Trauma’s Effect on Body Image

Sexual trauma can lead to a more negative
body image, especially among women.

Reprinted from Eating Disorders Review
July/August 2010 Volume 21, Number 4
©2010 Gürze Books

A person’s body image reflects many factors in each individual’s unique history of development. It is assumed that development of a coherent body image can be severely impaired by violations of body self-boundaries, leading to symptoms of body dissatisfaction and reduced body vitality. Sexual trauma is particularly serious because it affects extremely personal aspects of life and often occurs within the structure of the family. Results of a recent study showed that victims of sexual trauma have a more complex symptom pattern, including a more negative perception of their body, compared with persons who have undergone non-sexual trauma or no trauma.

Does body image differ by type of abuse?

Martin Sack, MD and co-workers in Munich, Germany, recently reported the results of their study examining the effects of sexual and nonsexual trauma upon a group of outpatients at the Hanover Medical School in Munich. The goal of the study was to see if there were differences in body image disorders depending on the type of abuse. Several questionnaires were mailed to all participants, to be completed prior to the first appointment. Diagnoses were confirmed by clinical interviews according to ICD-10 criteria, and all interviews were performed by board-certified specialists in psychosomatic medicine or by psychiatrists.

Patients completed the Posttraumatic Diagnostic Scale, a self-report of symptoms related to posttraumatic stress disorder. The Body Image Questionnaire was developed for the participants’ cognitive and affective self-assessment of their bodies. This questionnaire is commonly used to evaluate body image in German-speaking countries and consists of 20 items, assessed on a four-point Likert scale regarding body perception and one’s attitudes toward his or her body. The Somatoform Disorders Screening Instrument-7 Days asks about the presence of all physical complaints on the DSM-IV somatization disorder symptom list, symptoms of the ICD-10 somatization disorder, and the ICD-10 somatoform autonomic dysfunction symptom list during the prior 7 days. Patients rate the severity on a scale of 0 (not present) to 4 (very severe). The Brief Symptom Inventory is a short form of the Symptom checklist SCL-90-R, a self-rating instrument for detection of subjective impairment due to somatic and psychological complaints. The Dissociative Experience Scale used in this study was a German adaptation and extension of the Dissociative Experience Scale, which was developed for screening for dissociative symptoms. This form contains 16 additional questions.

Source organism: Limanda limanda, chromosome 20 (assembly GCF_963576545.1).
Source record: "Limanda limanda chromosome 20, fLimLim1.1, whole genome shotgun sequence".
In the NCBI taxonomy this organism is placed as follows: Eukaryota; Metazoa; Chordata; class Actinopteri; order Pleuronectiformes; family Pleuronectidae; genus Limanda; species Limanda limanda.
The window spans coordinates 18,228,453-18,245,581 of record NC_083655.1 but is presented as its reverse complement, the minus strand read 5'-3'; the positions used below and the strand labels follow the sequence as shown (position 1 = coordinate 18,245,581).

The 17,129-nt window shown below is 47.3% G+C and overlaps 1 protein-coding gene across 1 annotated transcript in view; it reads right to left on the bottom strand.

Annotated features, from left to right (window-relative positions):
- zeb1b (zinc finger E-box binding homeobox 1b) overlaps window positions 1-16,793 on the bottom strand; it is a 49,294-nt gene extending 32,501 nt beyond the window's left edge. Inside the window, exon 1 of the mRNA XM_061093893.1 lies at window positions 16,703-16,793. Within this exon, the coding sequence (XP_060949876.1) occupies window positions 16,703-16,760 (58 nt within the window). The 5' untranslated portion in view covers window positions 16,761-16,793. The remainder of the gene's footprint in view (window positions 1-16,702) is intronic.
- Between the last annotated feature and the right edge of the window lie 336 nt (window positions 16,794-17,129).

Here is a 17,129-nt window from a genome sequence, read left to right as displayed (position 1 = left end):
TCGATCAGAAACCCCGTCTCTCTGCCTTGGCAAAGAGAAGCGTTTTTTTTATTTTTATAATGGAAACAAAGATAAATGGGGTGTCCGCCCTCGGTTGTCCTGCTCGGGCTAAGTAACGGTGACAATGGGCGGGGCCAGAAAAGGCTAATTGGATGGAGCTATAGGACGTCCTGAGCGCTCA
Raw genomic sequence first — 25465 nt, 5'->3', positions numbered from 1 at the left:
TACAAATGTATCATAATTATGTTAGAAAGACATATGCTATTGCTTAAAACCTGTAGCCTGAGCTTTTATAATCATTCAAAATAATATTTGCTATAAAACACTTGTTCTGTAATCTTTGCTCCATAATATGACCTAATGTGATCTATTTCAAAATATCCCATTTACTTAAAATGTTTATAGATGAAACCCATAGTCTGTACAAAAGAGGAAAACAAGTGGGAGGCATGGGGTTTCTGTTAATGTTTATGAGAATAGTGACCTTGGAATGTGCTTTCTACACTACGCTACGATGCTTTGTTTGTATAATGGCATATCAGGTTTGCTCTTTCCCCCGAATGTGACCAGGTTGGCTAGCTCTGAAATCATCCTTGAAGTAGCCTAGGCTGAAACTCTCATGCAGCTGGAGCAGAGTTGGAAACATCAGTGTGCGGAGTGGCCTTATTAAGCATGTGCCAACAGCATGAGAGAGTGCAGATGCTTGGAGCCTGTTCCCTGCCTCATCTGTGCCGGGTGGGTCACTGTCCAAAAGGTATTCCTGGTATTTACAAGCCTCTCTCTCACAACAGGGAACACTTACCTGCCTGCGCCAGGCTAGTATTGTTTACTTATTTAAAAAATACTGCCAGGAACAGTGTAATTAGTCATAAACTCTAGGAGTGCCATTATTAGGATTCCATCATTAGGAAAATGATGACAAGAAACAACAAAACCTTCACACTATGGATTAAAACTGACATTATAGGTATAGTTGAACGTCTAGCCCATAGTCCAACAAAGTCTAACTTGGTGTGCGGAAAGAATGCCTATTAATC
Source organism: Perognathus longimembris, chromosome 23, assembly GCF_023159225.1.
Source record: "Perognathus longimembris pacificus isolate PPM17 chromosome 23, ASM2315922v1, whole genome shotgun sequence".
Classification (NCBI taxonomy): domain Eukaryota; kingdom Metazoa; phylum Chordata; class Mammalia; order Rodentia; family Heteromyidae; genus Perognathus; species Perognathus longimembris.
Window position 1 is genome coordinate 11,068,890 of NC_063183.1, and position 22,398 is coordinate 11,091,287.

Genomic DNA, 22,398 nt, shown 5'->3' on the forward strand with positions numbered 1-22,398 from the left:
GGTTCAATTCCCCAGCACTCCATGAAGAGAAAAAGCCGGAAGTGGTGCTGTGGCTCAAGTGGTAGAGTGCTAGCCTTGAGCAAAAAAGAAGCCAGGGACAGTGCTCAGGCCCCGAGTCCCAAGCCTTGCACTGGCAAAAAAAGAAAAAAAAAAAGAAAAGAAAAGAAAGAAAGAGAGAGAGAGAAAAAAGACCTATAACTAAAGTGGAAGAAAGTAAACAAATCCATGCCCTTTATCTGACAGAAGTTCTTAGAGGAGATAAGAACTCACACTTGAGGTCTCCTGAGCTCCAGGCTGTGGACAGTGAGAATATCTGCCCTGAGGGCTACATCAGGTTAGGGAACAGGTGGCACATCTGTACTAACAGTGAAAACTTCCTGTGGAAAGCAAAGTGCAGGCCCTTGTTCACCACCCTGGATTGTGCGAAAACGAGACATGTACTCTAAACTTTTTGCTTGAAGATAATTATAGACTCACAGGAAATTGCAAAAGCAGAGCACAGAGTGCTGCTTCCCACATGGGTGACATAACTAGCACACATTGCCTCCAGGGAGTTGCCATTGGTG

Results: Women had more severe symptoms

Among the 167 females and 73 males who participated in the study, the average age was 37 years, and the males were significantly older, with an average age of 42 years. Approximately 147 (63%) of the subjects were living in a partnership. One hundred (42%) were employed full time, 44 (18%) were employed part time, 42 (17%) were unemployed and 54 (23%) were pensioners or homemakers.

Twenty percent of the patients had PTSD. Further diagnoses included depressive disorders in 41, somatoform disorders in 36 and eating disorders in 33 (14%). Sexual trauma was reported significantly more often by women than by men (63 women vs. 7 men, or 26.3% vs. 9.6%, respectively).Among the female participants, the researchers also found a significant association of trauma history with body image disorders, which was not the case among the men. Sexually traumatized women also showed significantly more complaints in the Brief Symptom index Global Severity Scale, compared with nontraumatized or nonsexually traumatized women, whereas no group differences were found among the men.

The authors concluded that victims of sexual trauma suffer from a more complex pattern of symptoms than do those with nonsexual trauma. Those who have undergone sexual trauma have a more negative perception of their own body. To deal with those who have experienced sexual trauma, the authors suggest that trauma-oriented psychotherapy that aims not only to relieve trauma-related post-traumatic stress disorder (PTSD) symptoms but also to aid psychosomatic reintegration can be helpful. For example, women who are victims of sexual abuse often seek body-oriented forms of psychotherapy in their quest for sexual abuse recovery, to increase their acceptance of their body and to foster the integration of self and bodily experience.

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